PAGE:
For their part, her sophisticated art installations are large and bold, often successfully employing unorthodox supports like interior walls thinly papered with pictures of the outdoors (La Liste, 2000); the clichés of diplomacy stencilled on refugee tents (Resolutions, 1995); or intimate scars at the scale of official state portraits (Every One, 1994). Her installation of Fait is dependent upon the given setting, sometimes shown across a long wall or in a square room hung three or four high, depending on which arrangement will allow the exhibition of all or nearly all 71 of the 39 x 51 inch prints that constitute the work. She has also shown smaller selections from the series, such as at New York’s Museum of Modern Art in 1996. Like the “porcelain room” of a European palace, Fait is meant to surround and overwhelm the viewer with a mass of enigmatic detail. A dizzying array of flat images arranged in a way that fractures our point of view, it might cause a kind of artificially induced vertigo akin to the Stendhal Syndrome: a mal-de-mer view of a war-riven desert.
In both the book, and the installation of the same name, each unidentified image succeeds another in no discernible order except for this tendency to wildly vary the point of view. The mental choreography of constant reorientation is demanding of the viewer; we must continually resituate ourselves as each successive image changes our perspective in relation to the scene (from the ground, from the air, from a lateral distance, close-up, etc). Occasionally, an image appears that is not ambiguous, such as of cheap wool blankets that Iraqi soldiers abandoned in their trenches. These blankets have the intensely sentimental fascination of Van Gogh’s famous shoes. And there is indeed a pair of shoes in Fait, vitrified and barely distinguishable from the ocean of sand that surrounds us in these pictures. Here, bulldozed ponds of crude that retreating Iraqi troops were unable to ignite; there, an erratic convoy of military vehicles charred to a bright red rust. The list of details also includes half-blasted bunkers, acres of spent material and miles and miles of trenches. Burning oil derricks appear on the infrequent horizon.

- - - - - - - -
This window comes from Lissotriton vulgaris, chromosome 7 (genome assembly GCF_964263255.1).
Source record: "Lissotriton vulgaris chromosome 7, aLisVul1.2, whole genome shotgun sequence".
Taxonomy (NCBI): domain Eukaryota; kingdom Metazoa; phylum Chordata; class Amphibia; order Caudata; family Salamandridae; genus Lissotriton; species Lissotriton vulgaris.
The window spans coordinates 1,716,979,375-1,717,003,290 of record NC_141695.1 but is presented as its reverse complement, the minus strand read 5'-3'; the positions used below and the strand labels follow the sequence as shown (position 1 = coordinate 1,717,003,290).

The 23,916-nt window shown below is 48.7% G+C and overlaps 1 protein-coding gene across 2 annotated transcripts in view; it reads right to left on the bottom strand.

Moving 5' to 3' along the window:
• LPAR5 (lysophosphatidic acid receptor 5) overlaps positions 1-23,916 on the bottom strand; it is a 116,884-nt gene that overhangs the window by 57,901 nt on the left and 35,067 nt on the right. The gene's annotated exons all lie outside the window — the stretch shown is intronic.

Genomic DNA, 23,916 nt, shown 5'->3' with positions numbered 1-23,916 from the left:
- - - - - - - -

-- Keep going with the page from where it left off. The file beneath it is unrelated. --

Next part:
One of the more intriguing aspects of this work is the variety of bomb craters the artist has collected. Even military personnel would have difficulty identifying some of the various weapons used to make these strange sores in the landscape, and whether they came from an army, a navy, or an air force. The many craters and pocked sands quickly identify this as a theatre of war, even to an untrained eye. For me, however, the arcane trench patterns are the most fascinating. Their geometric strangeness bear witness to a futile and antiquarian concern for ground strategy in a ridiculously lopsided war, much of it waged from the air.
Despite its deliberate ambiguity, as cold and efficiently Cartesian documents go, Fait satisfies our eternal need for evidence, for facts. It was photographed, therefore it is. The work could well serve as a partial final report on a six month war that – unbeknownst to the artist at the time of its creation eight months after the official ceasefire – would have a notorious sequel, still claiming lives as I write, improbably declared by the son of the earlier American Commander-in-Chief. Indeed, for most viewers, Fait’s importance as a historical document, given the fresh significance of its subject, has unfairly overwhelmed the artistic merits of a work that goes well beyond mere documentation to test perception and undermine point-of-view; a work that raises the ethical dilemma of aestheticised violence; that seeks the outer frontiers of poetic license and of artistic freedom; indeed, a work of art that rearticulates the very role of art in our society. Can it transform information into knowledge? Can it help us to feel the facts, especially those to which other forms of transmission like journalism and political rhetoric have inured us? And if these accomplishments are in fact real, are they still just more collateral effects of an essentially formalist sensibility exploiting current events in search of new beauty? Fait offers no more comfort as art than it does as evidence… (continued)
Essay continued in Books on Books #3, Sophie Ristelhueber: Fait
Books on Books #3
Sophie Ristelhueber: Fait
Essays by Marc Mayer, Jeffrey Ladd
Hardcover w/ Dustjacket
96 pp, 9.5 x 7 in.
89 4-color illustrations